A large literature exists suggesting that residential mobility leads to increased participation in risky health behaviours such as cannabis use amongst youth. However, much of this work fails to account for the impact that underlying differences between mobile and non-mobile youth have on this relationship. In this study we utilise multilevel models with longitudinal data to simultaneously estimate between-child and within-child effects in the relationship between residential mobility and cannabis use, allowing us to determine the extent to which cannabis use in adolescence is driven by residential mobility and unobserved confounding. Data come from a UK cohort, The Avon Longitudinal Study of Parents and Children. Consistent with previous research we find a positive association between cumulative residential mobility and cannabis use when using multilevel extensions of conventional logistic regression models (log odds: 0.94, standard error: 0.42), indicating that children who move houses are more likely to use cannabis than those who remain residentially stable. However, decomposing this relationship into within- and between-child components reveals that the conventional model is underspecified and misleading; we find that differences in cannabis use between mobile and non-mobile children are due to underlying differences between these groups (between-child log odds: 3.56, standard error: 1.22), not by a change in status of residential mobility (within-child log odds: 1.33, standard error: 1.02). Our findings suggest that residential mobility in the teenage years does not place children at an increased risk of cannabis use throughout these years.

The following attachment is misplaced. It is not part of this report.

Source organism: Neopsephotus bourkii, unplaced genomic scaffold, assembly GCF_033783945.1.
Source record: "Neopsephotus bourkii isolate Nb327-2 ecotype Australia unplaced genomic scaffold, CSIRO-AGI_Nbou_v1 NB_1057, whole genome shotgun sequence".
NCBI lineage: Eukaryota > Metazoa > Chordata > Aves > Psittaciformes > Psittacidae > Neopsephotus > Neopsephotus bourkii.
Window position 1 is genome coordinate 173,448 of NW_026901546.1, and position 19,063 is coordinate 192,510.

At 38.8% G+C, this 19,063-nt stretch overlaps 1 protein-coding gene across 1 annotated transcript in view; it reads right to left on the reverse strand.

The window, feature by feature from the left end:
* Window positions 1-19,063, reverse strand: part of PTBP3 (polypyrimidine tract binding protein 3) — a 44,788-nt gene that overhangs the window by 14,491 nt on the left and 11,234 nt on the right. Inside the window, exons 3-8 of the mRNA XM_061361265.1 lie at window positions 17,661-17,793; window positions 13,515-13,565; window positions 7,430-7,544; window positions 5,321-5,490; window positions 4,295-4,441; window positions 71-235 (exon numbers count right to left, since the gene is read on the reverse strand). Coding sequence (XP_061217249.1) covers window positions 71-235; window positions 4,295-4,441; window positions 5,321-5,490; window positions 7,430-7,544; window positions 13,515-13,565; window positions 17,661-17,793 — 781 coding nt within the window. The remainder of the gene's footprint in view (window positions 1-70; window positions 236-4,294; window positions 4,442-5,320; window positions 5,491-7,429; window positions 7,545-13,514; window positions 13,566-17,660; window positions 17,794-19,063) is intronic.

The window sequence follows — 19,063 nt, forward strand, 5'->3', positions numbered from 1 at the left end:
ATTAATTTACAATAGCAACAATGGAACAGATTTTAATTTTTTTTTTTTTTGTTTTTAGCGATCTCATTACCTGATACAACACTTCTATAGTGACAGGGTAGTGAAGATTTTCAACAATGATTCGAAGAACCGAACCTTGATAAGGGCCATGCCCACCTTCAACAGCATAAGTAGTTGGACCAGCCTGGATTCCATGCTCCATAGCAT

Bibliographical noteThe research leading to these results has received funding from the European Research Council under the European Union's Seventh Framework Programme (FP/2007-2013) / ERC Grant Agreement n. 615159 (ERC Consolidator Grant DEPRIVEDHOODS, Socio-spatial inequality, deprived neighbourhoods, and neighbourhood effects).
- United Kingdom
- residential mobility
- life events
- multilevel model
- within- and between-individual effects